Featured Research

from universities, journals, and other organizations

Walk this way: New research suggests human ancestors may have used different forms of bipedalism during the plio-pleistocene

Date:
April 11, 2013
Source:
Boston University College of Arts & Sciences
Summary:
According to a new study, our Australopithecus ancestors may have used different approaches to getting around on two feet. The new findings represent the culmination of more than four years of research into the anatomy of Australopithecus sediba (Au. sediba). The two-million-year-old fossils, discovered in Malapa cave in South Africa in 2008, are some of the most complete early human ancestral remains ever found.

BU anthropologist Jeremy DeSilva with Au. sediba skull.
Credit: Boston University

According to a new study, our Australopithecus ancestors may have used different approaches to getting around on two feet. The new findings, co-authored by Boston University researchers Jeremy DeSilva , assistant professor of anthropology, and Kenneth Holt, assistant professor of physical therapy, appear in the latest issue of the journal Science in an article titled "The Lower Limb and Mechanics of Walking in Australopithecus sediba." The paper is one of six published this week in Science that represent the culmination of more than four years of research into the anatomy of Australopithecus sediba (Au. sediba). The two-million-year-old fossils, discovered in Malapa cave in South Africa in 2008, are some of the most complete early human ancestral remains ever discovered.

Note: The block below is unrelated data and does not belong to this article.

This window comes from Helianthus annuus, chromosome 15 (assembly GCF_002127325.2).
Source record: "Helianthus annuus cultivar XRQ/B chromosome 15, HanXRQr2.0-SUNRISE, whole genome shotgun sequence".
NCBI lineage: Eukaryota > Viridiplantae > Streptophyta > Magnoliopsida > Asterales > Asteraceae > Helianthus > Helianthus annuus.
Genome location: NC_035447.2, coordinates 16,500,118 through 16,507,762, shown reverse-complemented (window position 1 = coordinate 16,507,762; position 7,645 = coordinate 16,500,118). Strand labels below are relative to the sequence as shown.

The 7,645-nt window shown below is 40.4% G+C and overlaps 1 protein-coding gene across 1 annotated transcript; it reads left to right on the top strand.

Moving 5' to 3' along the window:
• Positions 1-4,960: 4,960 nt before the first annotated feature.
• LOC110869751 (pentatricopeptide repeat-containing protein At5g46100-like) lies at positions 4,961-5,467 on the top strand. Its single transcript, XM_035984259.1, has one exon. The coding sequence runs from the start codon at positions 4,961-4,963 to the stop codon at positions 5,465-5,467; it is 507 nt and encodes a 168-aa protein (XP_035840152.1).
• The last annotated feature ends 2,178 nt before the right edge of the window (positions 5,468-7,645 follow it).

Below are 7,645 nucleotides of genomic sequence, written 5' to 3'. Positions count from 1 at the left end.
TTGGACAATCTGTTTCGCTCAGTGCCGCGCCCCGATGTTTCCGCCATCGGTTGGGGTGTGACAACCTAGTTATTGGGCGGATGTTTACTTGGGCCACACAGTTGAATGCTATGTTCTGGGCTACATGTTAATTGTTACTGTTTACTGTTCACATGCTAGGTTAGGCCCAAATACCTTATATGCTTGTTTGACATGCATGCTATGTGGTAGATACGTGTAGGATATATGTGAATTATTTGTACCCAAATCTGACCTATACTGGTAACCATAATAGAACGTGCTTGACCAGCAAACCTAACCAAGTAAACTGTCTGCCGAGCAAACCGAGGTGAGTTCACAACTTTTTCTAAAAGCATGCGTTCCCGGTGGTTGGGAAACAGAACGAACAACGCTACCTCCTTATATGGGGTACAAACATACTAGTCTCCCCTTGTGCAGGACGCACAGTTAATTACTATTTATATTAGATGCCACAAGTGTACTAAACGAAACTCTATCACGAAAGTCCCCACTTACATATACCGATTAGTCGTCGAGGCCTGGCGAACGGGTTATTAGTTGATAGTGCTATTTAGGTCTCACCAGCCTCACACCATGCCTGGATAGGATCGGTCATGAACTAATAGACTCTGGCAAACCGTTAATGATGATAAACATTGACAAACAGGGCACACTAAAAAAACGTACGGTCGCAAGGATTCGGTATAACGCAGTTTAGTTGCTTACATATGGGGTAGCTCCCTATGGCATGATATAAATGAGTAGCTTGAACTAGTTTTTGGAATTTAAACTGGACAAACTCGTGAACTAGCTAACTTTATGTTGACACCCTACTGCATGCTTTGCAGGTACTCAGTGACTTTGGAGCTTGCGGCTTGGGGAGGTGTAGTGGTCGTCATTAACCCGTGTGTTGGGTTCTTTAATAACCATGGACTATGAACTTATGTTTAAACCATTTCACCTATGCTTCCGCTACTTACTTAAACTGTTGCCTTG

The locomotion findings are based on two Malapa Au. sediba skeletons. The relatively complete skeletons of an adult female and juvenile male made possible a detailed locomotor analysis, which was used to form a comprehensive picture of how this early human ancestor walked around its world.

The researchers hypothesize this species walked with a fully extended leg (like humans do), but with an inverted foot (like an ape), producing hyperpronation of the foot and excessive rotation of the knee and hip during bipedal walking. These bipedal mechanics are different from those often reconstructed for other australopiths and suggest that there may have been several forms of bipedalism throughout human evolution.

Australopithecus sediba has a combination of primitive and derived features in the hand, upper limb, thorax, spine, and foot. It also has a relatively small brain, a human-like pelvis, and a mosaic of Homo- and Australopithecus-like craniodental anatomy. The foot in particular possesses an anatomical mosaic not present in either Au. afarensis or Au. africanus, supporting the contention that there were multiple forms of bipedal locomotion in the Plio-Pleistocene. (The recent discovery of an Ardipithecus-like foot from 3.4-million-year-old deposits at Burtele, Ethiopia, further shows that at least two different forms of bipedalism coexisted in the Pliocene.)

"Our interpretation of the Malapa skeletal morphology extends the variation in Australopithecus locomotion," says DeSilva. "As others have suggested, there were different kinematic solutions for being a bipedal hominin in the Plio-Pleistocene. The mode of locomotion suggested by the Malapa skeletons indicates a compromise between an animal that is adapted for extended knee bipedalism and one that either still had an arboreal component or had re-evolved a more arboreal lifestyle from a more terrestrial ancestor." DeSilva adds that there is some evidence that the South African species Au. africanus may have been more arboreal than the east African Au. afarensis. "A hypothesized close relationship between Au. africanus and Au. sediba, along with features in the upper limbs of the latter thought to reflect adaptations to climbing and suspension, is consistent with a retained arboreal component in the locomotor repertoire of Au. sediba."